Missoula, Montana: A Place, Sort Of. That slogan used to annoy the hell out of me. I remember first seeing it on t-shirts and shoulder bags in the front room of Rockin Rudy’s a couple of years ago. I hurried to find my friend, a longtime Missoula resident, who was daydreaming amidst the patchouli incense. “What does this mean?” I demanded, pointing to the shirt. “Is it some sort of hippie thing?” She sighed and shook her head, as if I were particularly dim and pitiable. “No, Caeli,” she explained patiently. “It just means that this town is much more than a physical location.”
Essentially, the mission of the annual Missoula Colony is to explore the message on those t-shirts through playwriting. Four years ago, Montana Rep Artistic Director Greg Johnson and UM Fine Arts faculty member Michael Murphy launched Colony, which Johnson describes as, “a community project to investigate Missoula’s stories.” The process begins each year in the fall, when emerging playwrights may submit an application to the Colony in the form of a 10-minute script. The play can be about anything in the world—it just has to take place in Missoula.
|Photo by Chad Harder|
Ron Dulaney, Chris Evans, Kyla Foutch and Kate Hoffower (L-R,) are four of the nine local playwrights chosen to attend the Missoula Colony, a community project telling Missoula’s stories through 10-minute scripts.
The participants vary widely in age and writing experience, and include both native Montanans and out-of-staters. From June 6 to June 12, they will meet daily at UM with three visiting professionals to develop their scripts and hone their craft. Heading the workshops will be playwrights James McClure (whose latest play is about the Butte Irish), Constance Congdon (her stuff has been a hit in New York, where it really counts) and screenwriter Roger Hedden. At the end of the week, professional actors will read the work of both the up-and-coming writers and the pros on the Montana Stage.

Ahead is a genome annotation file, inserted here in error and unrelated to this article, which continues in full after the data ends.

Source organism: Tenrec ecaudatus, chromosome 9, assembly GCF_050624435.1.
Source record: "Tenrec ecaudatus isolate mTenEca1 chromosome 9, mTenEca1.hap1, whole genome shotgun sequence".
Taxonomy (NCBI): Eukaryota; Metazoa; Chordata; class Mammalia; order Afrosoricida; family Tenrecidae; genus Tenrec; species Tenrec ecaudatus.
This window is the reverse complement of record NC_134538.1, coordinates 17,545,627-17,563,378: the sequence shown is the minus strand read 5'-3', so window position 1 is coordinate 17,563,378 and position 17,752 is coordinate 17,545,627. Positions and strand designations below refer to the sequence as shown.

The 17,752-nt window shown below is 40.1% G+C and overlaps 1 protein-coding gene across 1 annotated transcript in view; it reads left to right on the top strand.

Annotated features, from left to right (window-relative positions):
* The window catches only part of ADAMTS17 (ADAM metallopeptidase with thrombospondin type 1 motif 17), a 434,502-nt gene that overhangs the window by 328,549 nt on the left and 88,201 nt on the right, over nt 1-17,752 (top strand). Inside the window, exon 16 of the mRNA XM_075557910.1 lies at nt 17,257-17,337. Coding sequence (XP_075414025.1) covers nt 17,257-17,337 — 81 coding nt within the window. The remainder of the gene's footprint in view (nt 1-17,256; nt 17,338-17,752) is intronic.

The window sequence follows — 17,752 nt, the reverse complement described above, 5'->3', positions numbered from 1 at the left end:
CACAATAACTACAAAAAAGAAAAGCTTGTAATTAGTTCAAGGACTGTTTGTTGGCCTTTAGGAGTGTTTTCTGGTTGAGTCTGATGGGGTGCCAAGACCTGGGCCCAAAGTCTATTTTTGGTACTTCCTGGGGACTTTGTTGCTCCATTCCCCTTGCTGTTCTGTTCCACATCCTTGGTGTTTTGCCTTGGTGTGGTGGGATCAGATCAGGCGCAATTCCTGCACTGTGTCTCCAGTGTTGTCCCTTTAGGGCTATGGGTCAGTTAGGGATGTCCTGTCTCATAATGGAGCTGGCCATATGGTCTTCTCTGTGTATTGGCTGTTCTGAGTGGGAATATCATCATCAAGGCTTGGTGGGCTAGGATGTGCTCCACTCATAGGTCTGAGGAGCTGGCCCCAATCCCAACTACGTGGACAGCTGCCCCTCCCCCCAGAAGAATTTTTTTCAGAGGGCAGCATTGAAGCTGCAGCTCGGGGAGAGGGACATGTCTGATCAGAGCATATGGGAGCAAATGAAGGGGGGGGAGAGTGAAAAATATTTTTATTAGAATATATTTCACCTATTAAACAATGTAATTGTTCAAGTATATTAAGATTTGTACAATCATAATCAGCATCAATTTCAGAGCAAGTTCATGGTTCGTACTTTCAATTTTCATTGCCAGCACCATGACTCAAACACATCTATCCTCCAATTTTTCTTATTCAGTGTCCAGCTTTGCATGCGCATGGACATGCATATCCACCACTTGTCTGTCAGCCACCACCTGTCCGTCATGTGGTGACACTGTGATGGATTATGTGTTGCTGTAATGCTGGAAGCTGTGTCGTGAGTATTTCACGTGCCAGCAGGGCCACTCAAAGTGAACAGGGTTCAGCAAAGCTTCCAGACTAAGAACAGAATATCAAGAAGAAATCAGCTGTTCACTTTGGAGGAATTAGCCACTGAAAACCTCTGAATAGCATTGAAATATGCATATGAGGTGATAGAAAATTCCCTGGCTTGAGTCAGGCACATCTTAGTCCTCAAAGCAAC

Ultimately, Colony attempts to develop unified themes about the meaning of place by telling individual stories about Missoula. It uses specific narratives to reach intuitive abstractions—to uncover what we know about Missoula but can’t easily articulate.
Johnson describes the plays he and Murphy have chosen to workshop at Colony as “kernels or acorns.” By the end of the week, each will have undergone a sort of transformation induced by discussion, brainstorming and reading. The final public performances are particularly important to the writers, Johnson emphasizes, because “the experience of hearing someone else read your work gives you insight about it that you could never gain otherwise. It’s a momentous occasion.”
Johnson, who is from New York, originally began to conceive the idea of Colony one summer when he and Murphy were attending a theater workshop in Bigfork and noticed that many people there people seemed unusually devoted to Montana. The purpose of Colony is to explore this affection—specifically, to uncover why Missoula is only sort of a place.